A mixture of 19.2 POCl3 and 18.0 g N-methylformanilide was heated briefly on the steam bath. To this claret-colored solution there was added the above 2,5-dimethoxyphenyl ethyl sulfide, and the mixture heated an additional 20 min on the steam bath. This was then added to 500 mL of well-stirred warm H2O (pre-heated to 55 °C) and the stirring continued for 1.5 h by which time the oily phase had completely solidified to a brown sugar-like consistency. The solids were removed by filtration, and washed with additional H2O. After being sucked as dry as possible, these solids were dissolved in 50 mL boiling MeOH which, after cooling in an ice-bath, deposited almost-white crystals of 2,5-dimethoxy-4-(ethylthio)-benzaldehyde. After filtration, modest washing with cold MeOH, and air drying to constant weight, there was obtained 11.0 g of product with a mp of 86-88 °C. Recrystallization of a small sample again from MeOH provided an analytical sample with mp 87-88 °C. Anal. (C11H14O3S) C,H.
To a solution of 11.0 g 2,5-dimethoxy-4-(ethylthio)benzaldehyde in 100 g of nitromethane there was added 0.5 g of anhydrous ammonium acetate, and the mixture was heated on the steam bath for 80 min (this reaction progress must be monitored by TLC, to determine the point at which the starting aldehyde has been consumed). The excess nitromethane was removed under vacuum leaving a residue that spontaneously set to orange-red crystals. These were scraped out to provide 12.9 g crude 2,5-dimethoxy-4-ethylthio-beta-nitrostyrene with a mp of 152-154 °C. A sample recrystallized from toluene was pumpkin colored and had a mp of 148-149 °C. Another sample from acetone melted at 149 °C sharp, and was light orange. From IPA came spectacular fluorescent orange crystals, with a mp 151-152 °C. Anal. (C12H15NO4S) C,H.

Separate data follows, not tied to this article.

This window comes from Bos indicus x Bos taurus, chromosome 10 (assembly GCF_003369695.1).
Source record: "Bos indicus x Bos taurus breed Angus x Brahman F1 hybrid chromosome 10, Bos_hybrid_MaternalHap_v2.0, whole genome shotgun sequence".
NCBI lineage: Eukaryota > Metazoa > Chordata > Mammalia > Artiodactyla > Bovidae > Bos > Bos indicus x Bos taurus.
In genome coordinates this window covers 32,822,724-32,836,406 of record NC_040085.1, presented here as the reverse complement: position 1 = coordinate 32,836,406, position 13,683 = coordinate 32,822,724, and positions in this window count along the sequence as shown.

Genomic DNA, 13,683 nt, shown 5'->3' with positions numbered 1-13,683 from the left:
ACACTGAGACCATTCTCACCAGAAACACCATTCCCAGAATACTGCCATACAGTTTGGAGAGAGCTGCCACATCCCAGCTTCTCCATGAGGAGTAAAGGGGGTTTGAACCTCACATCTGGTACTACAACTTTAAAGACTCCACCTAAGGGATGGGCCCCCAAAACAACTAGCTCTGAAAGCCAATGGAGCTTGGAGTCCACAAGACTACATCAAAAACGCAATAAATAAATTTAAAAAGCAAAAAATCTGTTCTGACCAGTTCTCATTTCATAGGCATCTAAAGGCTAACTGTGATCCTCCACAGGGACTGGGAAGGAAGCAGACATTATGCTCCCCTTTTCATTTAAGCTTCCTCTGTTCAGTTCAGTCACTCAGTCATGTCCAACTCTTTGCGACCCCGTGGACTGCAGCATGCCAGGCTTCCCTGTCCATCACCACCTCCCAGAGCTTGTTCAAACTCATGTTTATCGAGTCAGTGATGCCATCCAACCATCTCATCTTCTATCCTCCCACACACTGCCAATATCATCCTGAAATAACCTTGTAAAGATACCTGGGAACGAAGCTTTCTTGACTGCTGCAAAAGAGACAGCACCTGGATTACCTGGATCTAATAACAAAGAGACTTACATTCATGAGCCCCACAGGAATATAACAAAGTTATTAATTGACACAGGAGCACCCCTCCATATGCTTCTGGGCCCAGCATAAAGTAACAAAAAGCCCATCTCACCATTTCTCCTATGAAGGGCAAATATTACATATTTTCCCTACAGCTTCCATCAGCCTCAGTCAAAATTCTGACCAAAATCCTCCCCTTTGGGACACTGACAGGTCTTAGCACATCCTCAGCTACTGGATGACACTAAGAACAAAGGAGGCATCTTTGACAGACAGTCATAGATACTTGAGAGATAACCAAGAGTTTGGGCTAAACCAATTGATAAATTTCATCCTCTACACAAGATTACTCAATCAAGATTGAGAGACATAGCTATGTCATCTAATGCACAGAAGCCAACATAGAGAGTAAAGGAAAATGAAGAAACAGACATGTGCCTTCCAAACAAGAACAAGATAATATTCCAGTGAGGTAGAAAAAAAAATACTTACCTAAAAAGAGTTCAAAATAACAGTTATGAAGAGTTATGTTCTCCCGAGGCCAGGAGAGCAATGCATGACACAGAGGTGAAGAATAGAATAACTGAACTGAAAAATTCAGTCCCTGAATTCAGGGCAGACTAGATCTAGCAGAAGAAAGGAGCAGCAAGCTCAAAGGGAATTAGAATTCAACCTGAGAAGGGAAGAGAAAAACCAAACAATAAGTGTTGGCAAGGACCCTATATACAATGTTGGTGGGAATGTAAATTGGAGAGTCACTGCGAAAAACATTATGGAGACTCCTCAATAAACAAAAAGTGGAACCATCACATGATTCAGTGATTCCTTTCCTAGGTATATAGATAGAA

A suspension of 12.4 g LAH in 500 mL anhydrous THF was stirred under He. To this there was added 12.4 g 2,5-dimethoxy-4-ethylthio-beta-nitrostyrene in a little THF, and the mixture was held at reflux for 24 h. After the reaction mixture had returned to room temperature, the excess hydride was destroyed by the cautious addition of 60 mL IPA, followed by 20 mL of 5% NaOH followed, in turn, by sufficient H2O to give a white granular character to the oxides. The reaction mixture was filtered, and the filter cake washed first with THF and then with MeOH. Removing the solvents from the combined filtrate and washings under vacuum provided 9.5 g of a yellow oil. This was added to 1 L dilute HCl and washed with 2x100 mL CH2Cl2 which removed all color. After making the aqueous phase basic with 25% NaOH, it was extracted with 3x100 mL CH2Cl2, the extracts pooled, and the solvent removed under vacuum to provide 7.3 g of a pale amber oil. Distillation at 120-130 °C at 0.3 mm/Hg gave 6.17 g of a clear white oil. This was dissolved in 80 mL IPA and neutralized with concentrated HCl, forming immediate crystals of 2,5-dimethoxy-4-ethylthiophenethylamine hydrochloride (2C-T-2). An equal volume of anhydrous Et2O was added and, after complete grinding and mixing, the salt was removed by filtration, washed with Et2O, and air dried to constant weight. The resulting white crystals weighed 6.2 g.